We have to hand it to former state Rep. Drew Saunders, D-Mecklenburg. Although he has resigned from the state House, he is a veritable model of what legislative ethics reform ought to be all about.
By resigning his House seat two months early after losing the Democratic nomination in the primary earlier this year, and accepting a $110,000 per year job at a non-profit group representing municipal power agencies, Saunders has made the case for a longer cooling-off period before legislators can take jobs as lobbyists.
While in the General Assembly, Saunders was chairman of the House Utilities Committee, which handles legislation regulating power companies. By taking a job at Electricities, whose duties often include lobbying for the interests of municipal power companies, Saunders has engaged in precisely the sort of conduct that reformers were worried about two years ago. That year, they pushed for a year-long cooling-off period before legislators can jump from making laws to becoming lobbyists and using their influence and insider contacts to lobby for legislation benefitting special interests.
Here's the kicker: It was Saunders who, in July 2006, successfully pushed to shorten the proposed cooling off period from a one-year interregnum to just six months. In a speech widely reported by newspapers, Saunders argued on the House floor that a new ethics bill “treats legislators like dirt.”
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No, it didn't. It treated legislators like human beings who are subject to the same economic pressures and the same temptations that affect everyone. But it drew a distinction, recognizing that legislators can do special interests favors, and that special interests can do legislators favors. And it recognized that legislators should not be able to move quickly and fluidly from law makers to lobbyists. Because of the six-month reduction he backed two years ago, Saunders could lobby the legislature as early as May, rather than waiting until late 2009.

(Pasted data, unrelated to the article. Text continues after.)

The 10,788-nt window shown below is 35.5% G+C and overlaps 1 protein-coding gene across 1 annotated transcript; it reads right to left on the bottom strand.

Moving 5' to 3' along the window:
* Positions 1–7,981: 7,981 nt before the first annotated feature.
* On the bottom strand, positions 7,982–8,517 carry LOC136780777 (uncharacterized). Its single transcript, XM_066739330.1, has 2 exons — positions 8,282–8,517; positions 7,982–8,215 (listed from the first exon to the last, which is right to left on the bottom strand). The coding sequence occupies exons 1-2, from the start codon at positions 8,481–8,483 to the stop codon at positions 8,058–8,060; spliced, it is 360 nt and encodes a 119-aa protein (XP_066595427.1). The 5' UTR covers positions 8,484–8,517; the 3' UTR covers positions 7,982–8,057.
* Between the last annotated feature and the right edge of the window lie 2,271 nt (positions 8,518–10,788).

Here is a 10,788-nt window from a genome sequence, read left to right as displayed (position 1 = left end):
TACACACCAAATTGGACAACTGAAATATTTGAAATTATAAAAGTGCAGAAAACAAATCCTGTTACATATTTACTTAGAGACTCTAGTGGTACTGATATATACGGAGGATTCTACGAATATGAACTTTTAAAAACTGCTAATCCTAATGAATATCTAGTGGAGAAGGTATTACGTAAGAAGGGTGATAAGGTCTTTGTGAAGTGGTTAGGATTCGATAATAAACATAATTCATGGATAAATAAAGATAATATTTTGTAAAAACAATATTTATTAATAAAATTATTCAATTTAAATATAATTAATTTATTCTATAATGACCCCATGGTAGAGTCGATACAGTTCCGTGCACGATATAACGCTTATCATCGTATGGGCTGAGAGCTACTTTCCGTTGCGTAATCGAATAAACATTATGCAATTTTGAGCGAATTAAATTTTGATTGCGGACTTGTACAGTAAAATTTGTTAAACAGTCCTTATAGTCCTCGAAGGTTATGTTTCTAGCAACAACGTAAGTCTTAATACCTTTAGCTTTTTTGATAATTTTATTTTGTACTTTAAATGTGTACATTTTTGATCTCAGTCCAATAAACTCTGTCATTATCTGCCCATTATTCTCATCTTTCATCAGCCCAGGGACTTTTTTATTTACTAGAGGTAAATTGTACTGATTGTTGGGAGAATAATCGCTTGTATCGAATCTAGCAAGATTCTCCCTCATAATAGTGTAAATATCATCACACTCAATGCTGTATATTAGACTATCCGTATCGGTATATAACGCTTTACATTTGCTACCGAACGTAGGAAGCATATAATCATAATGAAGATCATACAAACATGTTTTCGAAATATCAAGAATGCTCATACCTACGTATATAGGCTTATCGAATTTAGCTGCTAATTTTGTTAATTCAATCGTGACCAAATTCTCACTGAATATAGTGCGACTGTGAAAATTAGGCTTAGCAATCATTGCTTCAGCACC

Saunders says he did not anticipate the offer from Electricities when he pushed the proposal, and we take him at his word. But that's not the point.
The point is that the public is entitled to a presumption that its public officials will not blithely become legislative lobbyists with no concern for apparent conflicts of interests. Otherwise, it appears that special interests in need of a lobbyist can simply hire a legislator to quit and then get legislation passed, killed or changed. If a legislator in the 2008 session can be hired to lobby the 2009 session, the public is entitled to wonder whose log got rolled in which direction.
Saunders seems not to recognize that the public might have good questions about legislative ethics. After all, it was he who objected in 2006 to tighter restrictions on gifts to lawmakers from lobbyists, famously saying, “Even the Baby Jesus accepted gifts, and I don't think it corrupted him.”
He's right. It didn't. But the public likely would trust Jesus to do the right thing if He were a legislator. Lesser mortals need to cool it for a year. Legislators should remember that when they return to Raleigh in January – and fix this inadequate law.